Difference between revisions of "Kāma"
Revision as of 05:40, 16 September 2016
By Swami Harshananda
Sometimes transliterated as: Kama, KAma, Kaama
Kāma literally means ‘desire’. Kāma is one of the most widely used words in the religio-philosophical and mythoogical literature. It has three meanings:
- Desire in general
- Cupid, the god of lust
Iconographical works depict him as a handsome young man with a bow of sugarcane and five arrows tipped with flowers. He is accompanied by his two wives, Rati and Tṛṣā. He rides a parrot. His banner is makara or crocodile.
Kāma, Son of Brahmā
Kāma was also known as Manmatha, Madana, Kandarpa and Anaṅga. He was the son of Brahmā. When Brahmā gave him the boon of the power to delude the whole world with lust, he dared to use it against Brahmā himself. Hence Brahmā cursed him to be reduced to ashes by the third eye of Lord Śiva. At the earnest entreaties of his wife Rati, Śiva revived him.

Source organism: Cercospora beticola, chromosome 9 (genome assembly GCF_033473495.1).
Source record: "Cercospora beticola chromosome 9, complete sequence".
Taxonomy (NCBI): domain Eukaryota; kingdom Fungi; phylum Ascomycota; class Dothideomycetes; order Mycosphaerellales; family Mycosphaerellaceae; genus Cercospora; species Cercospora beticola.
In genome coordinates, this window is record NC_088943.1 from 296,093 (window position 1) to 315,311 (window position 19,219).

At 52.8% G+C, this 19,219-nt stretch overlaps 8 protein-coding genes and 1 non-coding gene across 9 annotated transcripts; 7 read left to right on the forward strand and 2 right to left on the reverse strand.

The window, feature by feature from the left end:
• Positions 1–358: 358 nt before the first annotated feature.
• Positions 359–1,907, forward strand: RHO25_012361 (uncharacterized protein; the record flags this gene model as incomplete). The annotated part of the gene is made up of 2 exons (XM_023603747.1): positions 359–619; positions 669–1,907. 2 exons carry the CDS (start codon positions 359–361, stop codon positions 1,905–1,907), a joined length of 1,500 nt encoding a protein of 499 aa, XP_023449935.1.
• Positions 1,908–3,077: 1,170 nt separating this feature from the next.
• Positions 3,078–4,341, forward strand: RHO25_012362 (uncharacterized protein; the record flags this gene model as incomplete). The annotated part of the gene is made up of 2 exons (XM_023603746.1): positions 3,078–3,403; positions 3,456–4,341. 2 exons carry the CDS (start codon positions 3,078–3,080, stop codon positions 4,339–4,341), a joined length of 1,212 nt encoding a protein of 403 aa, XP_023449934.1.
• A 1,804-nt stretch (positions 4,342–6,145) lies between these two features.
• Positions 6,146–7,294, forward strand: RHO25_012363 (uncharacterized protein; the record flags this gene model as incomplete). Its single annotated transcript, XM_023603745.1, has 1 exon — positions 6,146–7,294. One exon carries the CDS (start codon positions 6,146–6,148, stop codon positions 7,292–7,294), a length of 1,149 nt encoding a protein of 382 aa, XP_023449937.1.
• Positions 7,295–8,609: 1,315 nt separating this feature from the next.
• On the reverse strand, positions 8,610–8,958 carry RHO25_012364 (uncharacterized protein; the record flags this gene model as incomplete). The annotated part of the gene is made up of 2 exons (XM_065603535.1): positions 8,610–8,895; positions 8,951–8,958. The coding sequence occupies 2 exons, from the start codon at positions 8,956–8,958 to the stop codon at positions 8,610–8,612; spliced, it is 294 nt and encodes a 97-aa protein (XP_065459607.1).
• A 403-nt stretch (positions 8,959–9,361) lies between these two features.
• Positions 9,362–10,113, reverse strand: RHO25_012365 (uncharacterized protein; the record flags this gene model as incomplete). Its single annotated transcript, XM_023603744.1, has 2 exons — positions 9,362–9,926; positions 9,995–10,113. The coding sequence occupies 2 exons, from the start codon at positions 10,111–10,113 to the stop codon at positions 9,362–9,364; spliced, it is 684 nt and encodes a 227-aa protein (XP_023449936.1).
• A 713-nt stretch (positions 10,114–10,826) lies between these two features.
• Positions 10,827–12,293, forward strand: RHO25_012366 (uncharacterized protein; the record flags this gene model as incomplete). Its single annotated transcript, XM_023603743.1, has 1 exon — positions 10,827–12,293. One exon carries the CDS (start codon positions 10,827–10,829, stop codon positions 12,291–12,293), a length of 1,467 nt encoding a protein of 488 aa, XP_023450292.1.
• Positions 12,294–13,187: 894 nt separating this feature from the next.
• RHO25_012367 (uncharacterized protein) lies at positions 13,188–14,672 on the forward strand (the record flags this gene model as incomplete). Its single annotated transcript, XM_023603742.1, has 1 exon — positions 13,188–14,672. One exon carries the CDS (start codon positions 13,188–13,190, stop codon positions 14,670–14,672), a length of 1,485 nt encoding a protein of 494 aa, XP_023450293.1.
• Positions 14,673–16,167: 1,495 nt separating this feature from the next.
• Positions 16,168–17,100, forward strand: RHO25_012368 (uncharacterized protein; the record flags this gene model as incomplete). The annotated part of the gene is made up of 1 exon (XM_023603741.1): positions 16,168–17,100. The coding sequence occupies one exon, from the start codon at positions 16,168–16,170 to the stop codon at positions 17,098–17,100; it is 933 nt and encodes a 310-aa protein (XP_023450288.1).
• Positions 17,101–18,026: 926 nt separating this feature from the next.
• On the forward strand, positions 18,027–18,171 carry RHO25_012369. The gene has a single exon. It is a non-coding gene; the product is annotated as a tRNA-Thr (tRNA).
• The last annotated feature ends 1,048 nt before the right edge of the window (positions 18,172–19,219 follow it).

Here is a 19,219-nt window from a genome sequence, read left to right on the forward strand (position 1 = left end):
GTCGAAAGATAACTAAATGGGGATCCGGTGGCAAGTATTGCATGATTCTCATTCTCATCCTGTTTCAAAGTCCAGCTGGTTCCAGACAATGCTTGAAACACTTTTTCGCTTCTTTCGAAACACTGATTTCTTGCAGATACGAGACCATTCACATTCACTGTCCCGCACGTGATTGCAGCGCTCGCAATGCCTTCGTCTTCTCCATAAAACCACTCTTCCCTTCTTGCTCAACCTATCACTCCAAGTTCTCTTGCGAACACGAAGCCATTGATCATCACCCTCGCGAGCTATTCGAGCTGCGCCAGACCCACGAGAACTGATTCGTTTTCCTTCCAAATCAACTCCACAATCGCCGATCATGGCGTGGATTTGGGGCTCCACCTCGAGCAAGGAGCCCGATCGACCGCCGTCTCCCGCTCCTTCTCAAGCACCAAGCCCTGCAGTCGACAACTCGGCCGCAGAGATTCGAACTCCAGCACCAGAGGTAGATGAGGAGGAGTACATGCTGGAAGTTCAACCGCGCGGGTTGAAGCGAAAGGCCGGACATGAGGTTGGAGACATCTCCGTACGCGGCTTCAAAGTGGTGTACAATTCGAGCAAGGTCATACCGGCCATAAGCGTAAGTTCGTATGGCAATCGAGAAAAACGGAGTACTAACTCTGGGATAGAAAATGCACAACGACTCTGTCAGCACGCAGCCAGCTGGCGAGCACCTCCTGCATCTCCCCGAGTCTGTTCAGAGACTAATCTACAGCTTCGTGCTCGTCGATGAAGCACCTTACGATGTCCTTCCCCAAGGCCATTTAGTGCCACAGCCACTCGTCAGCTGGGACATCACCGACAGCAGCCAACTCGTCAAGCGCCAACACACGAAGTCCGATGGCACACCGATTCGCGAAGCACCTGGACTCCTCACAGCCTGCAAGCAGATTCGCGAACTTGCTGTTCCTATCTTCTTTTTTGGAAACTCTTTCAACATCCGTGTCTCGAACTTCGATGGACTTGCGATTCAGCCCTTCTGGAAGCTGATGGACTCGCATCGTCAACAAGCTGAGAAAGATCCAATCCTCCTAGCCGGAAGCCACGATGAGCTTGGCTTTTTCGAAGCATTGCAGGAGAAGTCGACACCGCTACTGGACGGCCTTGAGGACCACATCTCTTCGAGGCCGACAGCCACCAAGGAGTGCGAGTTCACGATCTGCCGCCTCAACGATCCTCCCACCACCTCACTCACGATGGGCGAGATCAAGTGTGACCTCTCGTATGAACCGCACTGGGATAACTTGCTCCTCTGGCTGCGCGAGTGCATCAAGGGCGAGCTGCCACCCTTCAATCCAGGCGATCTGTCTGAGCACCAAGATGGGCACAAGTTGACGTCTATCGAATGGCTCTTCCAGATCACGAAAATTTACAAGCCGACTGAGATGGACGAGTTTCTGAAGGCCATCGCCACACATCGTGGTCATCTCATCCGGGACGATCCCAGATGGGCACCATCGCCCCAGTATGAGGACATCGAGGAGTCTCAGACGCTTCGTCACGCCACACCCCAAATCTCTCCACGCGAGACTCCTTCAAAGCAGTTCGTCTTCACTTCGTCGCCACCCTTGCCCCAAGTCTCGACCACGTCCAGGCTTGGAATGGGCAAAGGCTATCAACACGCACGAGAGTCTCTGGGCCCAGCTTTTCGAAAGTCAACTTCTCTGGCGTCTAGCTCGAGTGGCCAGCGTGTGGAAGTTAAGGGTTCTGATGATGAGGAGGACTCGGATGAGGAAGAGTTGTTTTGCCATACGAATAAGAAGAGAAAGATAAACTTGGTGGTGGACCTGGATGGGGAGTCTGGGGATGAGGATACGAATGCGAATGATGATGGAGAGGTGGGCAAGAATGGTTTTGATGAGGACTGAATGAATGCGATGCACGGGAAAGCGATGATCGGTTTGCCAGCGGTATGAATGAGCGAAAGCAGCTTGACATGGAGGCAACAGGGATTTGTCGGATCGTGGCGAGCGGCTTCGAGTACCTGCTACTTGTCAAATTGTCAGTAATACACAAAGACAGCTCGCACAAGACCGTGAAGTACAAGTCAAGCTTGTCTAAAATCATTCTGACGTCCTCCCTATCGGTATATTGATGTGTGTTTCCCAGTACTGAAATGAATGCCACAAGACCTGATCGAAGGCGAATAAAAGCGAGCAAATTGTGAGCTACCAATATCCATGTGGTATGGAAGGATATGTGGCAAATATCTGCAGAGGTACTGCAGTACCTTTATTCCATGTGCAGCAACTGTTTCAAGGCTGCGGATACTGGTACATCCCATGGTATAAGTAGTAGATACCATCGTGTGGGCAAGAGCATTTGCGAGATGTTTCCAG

Kāma, as a Desire
Kāma as a desire can be good or bad. A good desire like the desire for mokṣa or liberation elevates a human being whereas bad desires prove to be formidable obstacles in the path of spiritual evolution.
Kāma, as Lust
Kāma as lust has been considered as one of the four puruṣārthas or ends to be striven for in life. Since procreation was considered as one of the sacred duties of duly married couples, kāma has been given that status. However, it should be within the limits set by dharma or righteousness as described in the scriptures. Transgressions have been severely condemned and punishments have also been prescribed for that.
- The Concise Encyclopedia of Hinduism, Swami Harshananda, Ram Krishna Math, Bangalore